Instead of passively reacting in negative ways to the global expansion of China as she awakes, we need to proactively do these things and much more to create mutually beneficial relationships. In so doing, we avoid a new form of dependency and the associated negative perceptions and socially regressive outcomes.

Rosalea Hamilton, PhD, is VP, community service and development, UTech; and Scotiabank Chair professor, entrepreneurship and development, UTech. Email feedback to and

DATE             TYPE                           PURPOSE                LENDER                               AMOUNT
Nov 2005    Infrastructure           Trelawny Stadium China China Ex-Im Bank              $30M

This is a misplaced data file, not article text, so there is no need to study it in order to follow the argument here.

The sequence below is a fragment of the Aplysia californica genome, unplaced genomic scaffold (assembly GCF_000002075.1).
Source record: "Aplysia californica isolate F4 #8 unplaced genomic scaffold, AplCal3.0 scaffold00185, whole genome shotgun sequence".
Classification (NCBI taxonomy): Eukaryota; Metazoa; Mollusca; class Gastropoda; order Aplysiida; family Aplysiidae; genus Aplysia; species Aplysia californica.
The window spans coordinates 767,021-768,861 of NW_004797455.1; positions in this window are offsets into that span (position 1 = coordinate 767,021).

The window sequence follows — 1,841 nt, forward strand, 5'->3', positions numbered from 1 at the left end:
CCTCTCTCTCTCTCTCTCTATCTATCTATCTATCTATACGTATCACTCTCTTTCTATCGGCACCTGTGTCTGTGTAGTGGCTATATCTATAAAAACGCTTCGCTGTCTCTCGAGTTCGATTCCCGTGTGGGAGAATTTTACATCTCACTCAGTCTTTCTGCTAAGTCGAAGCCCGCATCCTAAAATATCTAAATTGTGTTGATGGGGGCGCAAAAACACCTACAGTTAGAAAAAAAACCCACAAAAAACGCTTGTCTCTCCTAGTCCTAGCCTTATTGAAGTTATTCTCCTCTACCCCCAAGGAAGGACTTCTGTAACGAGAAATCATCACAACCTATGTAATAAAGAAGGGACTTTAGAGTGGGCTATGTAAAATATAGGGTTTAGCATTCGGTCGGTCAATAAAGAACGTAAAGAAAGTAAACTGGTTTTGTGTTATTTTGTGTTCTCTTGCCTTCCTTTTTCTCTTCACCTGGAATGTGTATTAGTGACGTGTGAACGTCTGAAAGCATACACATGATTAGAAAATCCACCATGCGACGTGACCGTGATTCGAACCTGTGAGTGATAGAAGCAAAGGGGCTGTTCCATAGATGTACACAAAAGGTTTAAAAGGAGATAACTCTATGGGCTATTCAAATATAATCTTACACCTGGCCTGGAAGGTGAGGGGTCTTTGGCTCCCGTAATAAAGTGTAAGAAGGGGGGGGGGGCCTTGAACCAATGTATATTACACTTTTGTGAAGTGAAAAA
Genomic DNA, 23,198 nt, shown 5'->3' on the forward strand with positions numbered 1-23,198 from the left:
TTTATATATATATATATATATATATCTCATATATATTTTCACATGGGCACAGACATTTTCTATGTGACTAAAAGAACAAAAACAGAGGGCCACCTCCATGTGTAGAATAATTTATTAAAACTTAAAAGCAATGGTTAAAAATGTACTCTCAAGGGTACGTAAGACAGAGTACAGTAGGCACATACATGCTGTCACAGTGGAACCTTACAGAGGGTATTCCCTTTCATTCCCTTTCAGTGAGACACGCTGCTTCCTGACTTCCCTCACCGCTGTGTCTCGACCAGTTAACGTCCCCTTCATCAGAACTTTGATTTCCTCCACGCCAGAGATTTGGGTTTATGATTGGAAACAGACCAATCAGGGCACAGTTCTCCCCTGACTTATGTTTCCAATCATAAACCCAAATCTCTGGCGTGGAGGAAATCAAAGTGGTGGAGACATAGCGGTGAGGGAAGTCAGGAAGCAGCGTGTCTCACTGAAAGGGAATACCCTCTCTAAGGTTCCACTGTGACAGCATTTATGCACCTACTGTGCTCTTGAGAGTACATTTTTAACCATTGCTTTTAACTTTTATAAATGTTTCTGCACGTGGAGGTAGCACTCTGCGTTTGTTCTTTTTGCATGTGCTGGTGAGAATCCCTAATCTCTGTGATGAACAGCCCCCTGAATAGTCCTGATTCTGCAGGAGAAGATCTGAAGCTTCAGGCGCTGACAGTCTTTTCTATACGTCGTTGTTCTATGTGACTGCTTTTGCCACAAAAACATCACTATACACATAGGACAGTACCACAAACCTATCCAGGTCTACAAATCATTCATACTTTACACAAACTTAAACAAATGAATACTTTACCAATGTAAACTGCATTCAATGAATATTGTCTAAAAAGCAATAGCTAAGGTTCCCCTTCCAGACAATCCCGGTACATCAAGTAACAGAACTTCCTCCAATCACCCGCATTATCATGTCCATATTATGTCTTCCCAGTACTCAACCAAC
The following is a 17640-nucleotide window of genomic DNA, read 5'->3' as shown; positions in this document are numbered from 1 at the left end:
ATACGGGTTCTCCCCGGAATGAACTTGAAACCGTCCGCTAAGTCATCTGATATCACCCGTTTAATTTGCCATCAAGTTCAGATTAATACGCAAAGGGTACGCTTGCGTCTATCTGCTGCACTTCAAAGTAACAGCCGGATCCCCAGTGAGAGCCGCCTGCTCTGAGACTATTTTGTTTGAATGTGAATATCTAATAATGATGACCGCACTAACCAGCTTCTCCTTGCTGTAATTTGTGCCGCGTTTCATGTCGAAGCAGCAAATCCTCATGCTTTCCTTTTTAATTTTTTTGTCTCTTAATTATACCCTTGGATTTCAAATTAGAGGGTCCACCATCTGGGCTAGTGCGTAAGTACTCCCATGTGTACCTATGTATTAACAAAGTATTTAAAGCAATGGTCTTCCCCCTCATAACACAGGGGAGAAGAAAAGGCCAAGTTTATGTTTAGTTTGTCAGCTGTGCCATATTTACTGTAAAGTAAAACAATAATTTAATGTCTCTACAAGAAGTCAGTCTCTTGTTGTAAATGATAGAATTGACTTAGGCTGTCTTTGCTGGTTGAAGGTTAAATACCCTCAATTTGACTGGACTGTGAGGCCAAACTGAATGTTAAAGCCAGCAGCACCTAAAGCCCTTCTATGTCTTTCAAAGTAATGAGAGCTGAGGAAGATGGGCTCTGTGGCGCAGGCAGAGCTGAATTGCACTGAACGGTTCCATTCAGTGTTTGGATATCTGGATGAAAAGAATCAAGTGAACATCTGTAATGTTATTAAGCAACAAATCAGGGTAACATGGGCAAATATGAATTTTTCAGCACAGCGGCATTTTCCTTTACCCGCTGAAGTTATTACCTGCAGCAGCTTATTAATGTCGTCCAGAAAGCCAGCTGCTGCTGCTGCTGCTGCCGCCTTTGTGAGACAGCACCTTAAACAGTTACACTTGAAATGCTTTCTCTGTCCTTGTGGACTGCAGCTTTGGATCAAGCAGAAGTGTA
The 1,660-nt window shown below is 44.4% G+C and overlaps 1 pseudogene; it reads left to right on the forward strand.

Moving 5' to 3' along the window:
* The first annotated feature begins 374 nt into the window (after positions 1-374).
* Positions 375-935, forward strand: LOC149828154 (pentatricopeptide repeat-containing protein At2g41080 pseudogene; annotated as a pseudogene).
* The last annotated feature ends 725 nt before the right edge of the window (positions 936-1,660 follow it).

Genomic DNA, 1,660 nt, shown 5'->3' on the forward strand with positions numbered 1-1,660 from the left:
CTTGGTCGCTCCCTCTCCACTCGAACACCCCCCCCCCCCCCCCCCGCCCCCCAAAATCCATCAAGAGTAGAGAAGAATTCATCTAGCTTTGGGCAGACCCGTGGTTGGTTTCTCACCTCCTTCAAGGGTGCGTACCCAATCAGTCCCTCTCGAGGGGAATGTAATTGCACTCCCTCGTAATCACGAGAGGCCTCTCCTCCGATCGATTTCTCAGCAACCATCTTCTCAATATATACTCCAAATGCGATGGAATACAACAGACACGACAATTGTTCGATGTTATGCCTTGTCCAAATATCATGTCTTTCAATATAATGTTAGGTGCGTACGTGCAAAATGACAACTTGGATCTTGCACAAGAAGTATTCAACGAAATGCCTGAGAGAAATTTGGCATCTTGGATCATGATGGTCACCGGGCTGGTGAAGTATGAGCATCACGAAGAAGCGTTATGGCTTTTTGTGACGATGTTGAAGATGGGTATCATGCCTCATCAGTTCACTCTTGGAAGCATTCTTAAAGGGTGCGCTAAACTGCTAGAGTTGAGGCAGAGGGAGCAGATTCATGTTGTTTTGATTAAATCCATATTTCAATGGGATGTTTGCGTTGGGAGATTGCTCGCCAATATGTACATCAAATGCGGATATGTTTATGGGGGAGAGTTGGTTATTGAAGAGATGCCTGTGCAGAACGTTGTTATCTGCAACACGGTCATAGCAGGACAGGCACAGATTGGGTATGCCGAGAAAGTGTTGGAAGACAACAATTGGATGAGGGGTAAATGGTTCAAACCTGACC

June 2007  Infrastructure           MoBay Convention Centre China Ex-Im Bank            $45M
Feb 2009    Other Short-term trade financing           China Ex-Im Bank                      $118M
Feb 2010   Infrastructure Shoreline reconstruction China Ex-Im Bank                        $58M
Aug 2010   Infrastructure Road construction China Ex-Im Bank                                 $340M
Sept 2011  Other Jamaica Economic Housing China Ex-Im Bank                              $71M
Aug 2013   Infrastructure Road and bridge rehab China Ex-Im Bank                       $292M
Sept 2013  Infrastructure North-South toll road China Dev Bank                               $457M

Source: China-Latin America Finance Database (2013)